Supervisors paved the way last month for the creation of more affordable housing in West Marin, despite concerns that increased density will slow wildfire evacuations.
New state regulations for accessory dwelling units seek to reduce permitting and building barriers, such as by expediting the review process and relaxing property line setbacks. Marin was forced to adopt the rules in an urgency ordinance a year ago; at a January meeting, supervisors formally adopted them, with some alterations.
In so doing, they rejected several fire safety restrictions proposed by county planning commissioners. In their own hearing in December, commissioners recommended prohibiting the creation of new accessory dwelling units in the wildland-urban interface, which encompasses a large portion of the developed area of the coast. Several community members voiced concern over increased density in areas of high wildfire threat, but supervisors pushed back.
“I am concerned that the restrictions with regards to limiting the ADUs especially within the entire wildland-urban interface is really restrictive and counter to our interest, frankly, in having ADUs be part of our solution to affordable housing,” Supervisor Katie Rice said in a Jan. 26 hearing.
Retaining one of the planning commission’s recommendations, supervisors limited homeowners living in areas ranked with the highest fire severity to creating accessory dwelling units within existing square footage. In West Marin, that restriction primarily affects Paradise Ranch Estates and the portion of Inverness north of Vision Road.
For most of the rest of the coast, which is designated as a high fire hazard area, homeowners are allowed to create a unit either within an existing footprint or as a stand-alone structure, for which there are three additional state categories based on size. The rules do not pertain to junior accessory dwelling units, which are smaller and must be part of the main residence.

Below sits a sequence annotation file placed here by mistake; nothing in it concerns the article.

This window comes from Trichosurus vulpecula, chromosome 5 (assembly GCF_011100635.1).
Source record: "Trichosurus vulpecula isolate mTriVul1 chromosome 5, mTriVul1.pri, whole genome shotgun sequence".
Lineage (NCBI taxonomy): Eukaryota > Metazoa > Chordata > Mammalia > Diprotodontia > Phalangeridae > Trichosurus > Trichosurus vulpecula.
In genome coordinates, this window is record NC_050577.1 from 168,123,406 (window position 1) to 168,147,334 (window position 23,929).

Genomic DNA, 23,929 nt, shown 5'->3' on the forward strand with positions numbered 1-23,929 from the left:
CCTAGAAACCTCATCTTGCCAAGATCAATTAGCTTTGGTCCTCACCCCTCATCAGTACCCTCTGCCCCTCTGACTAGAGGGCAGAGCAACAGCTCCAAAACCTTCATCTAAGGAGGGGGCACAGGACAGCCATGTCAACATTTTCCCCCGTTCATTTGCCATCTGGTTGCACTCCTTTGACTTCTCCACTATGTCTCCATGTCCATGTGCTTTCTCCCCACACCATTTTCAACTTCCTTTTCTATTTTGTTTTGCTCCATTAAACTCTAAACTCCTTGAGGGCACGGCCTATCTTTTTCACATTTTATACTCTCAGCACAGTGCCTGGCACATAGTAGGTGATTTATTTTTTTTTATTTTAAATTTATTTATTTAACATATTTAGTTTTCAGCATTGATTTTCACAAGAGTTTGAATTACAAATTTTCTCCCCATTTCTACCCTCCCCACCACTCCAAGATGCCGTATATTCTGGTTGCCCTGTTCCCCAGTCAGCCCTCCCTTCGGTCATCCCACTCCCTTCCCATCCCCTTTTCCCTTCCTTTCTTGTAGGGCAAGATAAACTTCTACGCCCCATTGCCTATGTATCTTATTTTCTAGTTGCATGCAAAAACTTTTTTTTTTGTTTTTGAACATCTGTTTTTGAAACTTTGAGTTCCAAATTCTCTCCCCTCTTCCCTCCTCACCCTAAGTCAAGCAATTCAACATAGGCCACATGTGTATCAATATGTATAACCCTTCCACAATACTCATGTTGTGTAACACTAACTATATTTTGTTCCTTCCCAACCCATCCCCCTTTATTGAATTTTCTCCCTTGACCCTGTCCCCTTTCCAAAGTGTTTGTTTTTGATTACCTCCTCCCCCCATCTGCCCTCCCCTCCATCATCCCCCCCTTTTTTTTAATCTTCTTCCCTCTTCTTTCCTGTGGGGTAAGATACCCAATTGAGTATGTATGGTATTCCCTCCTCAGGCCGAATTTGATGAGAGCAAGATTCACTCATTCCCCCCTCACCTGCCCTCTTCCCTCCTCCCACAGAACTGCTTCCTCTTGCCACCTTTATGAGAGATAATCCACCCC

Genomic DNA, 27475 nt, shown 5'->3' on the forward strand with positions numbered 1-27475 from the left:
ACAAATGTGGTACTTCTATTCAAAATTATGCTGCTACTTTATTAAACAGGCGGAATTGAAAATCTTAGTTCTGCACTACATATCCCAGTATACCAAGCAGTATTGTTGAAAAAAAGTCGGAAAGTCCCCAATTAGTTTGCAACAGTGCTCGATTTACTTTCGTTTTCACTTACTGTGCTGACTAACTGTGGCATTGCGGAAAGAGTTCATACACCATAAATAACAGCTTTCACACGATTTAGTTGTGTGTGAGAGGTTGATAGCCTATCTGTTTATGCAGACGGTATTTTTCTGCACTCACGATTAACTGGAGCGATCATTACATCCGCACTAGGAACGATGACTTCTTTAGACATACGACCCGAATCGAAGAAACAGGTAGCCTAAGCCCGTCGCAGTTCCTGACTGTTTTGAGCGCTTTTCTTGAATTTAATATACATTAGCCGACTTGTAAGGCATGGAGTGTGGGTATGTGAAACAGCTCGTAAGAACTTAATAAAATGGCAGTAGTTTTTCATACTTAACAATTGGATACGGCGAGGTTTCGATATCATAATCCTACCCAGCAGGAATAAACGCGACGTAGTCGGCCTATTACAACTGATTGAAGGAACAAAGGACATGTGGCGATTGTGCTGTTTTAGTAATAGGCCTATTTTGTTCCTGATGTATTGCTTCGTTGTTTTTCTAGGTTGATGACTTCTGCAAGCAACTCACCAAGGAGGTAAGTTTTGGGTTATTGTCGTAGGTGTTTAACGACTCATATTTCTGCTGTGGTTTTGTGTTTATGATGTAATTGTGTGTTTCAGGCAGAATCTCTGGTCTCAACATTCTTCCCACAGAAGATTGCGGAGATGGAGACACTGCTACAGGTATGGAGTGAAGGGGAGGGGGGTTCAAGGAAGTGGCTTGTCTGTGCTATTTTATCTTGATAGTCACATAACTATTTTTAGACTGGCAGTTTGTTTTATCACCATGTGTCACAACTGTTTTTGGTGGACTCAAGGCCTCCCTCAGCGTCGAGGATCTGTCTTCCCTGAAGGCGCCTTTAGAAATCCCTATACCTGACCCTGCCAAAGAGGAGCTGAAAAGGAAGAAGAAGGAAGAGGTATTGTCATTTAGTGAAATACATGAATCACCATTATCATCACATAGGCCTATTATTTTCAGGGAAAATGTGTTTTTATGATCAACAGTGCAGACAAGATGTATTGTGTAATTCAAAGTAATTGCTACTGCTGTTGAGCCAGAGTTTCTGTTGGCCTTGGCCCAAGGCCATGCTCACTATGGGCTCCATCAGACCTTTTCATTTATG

All classifications of accessory dwelling units are prohibited from wetland and stream conservation areas. The county already restricts new development in those environmentally sensitive areas, known as ESHAs.
The board is under state pressure to permit accessory dwelling units in West Marin, where second units provide a path to increase housing within single-family zoning.
While the state’s support for the creation of accessory dwelling units is welcome, costly septic upgrades and sensitive habitats remain significant barriers, according to Arianne Dar, the executive director of the Bolinas Community Land Trust.
Suzanne Sadowsky, who serves on the board of the San Geronimo Affordable Housing Association, said similar obstacles were on her mind. “Yes, we are supportive of making it easier for people to abide by the new regulations,” she said. “I think the difficult part is taking these rules and being able to implement them in real life, in terms of the cost, permitting, land-use issues and zoning.”
The planning commission had considered the ADU changes among a suite of development code amendments. Seeking to address wildfire safety, commissioners favored prohibiting the creation of new accessory dwelling units not only in areas with the highest fire risk but also in the much larger wildland-urban interface zone.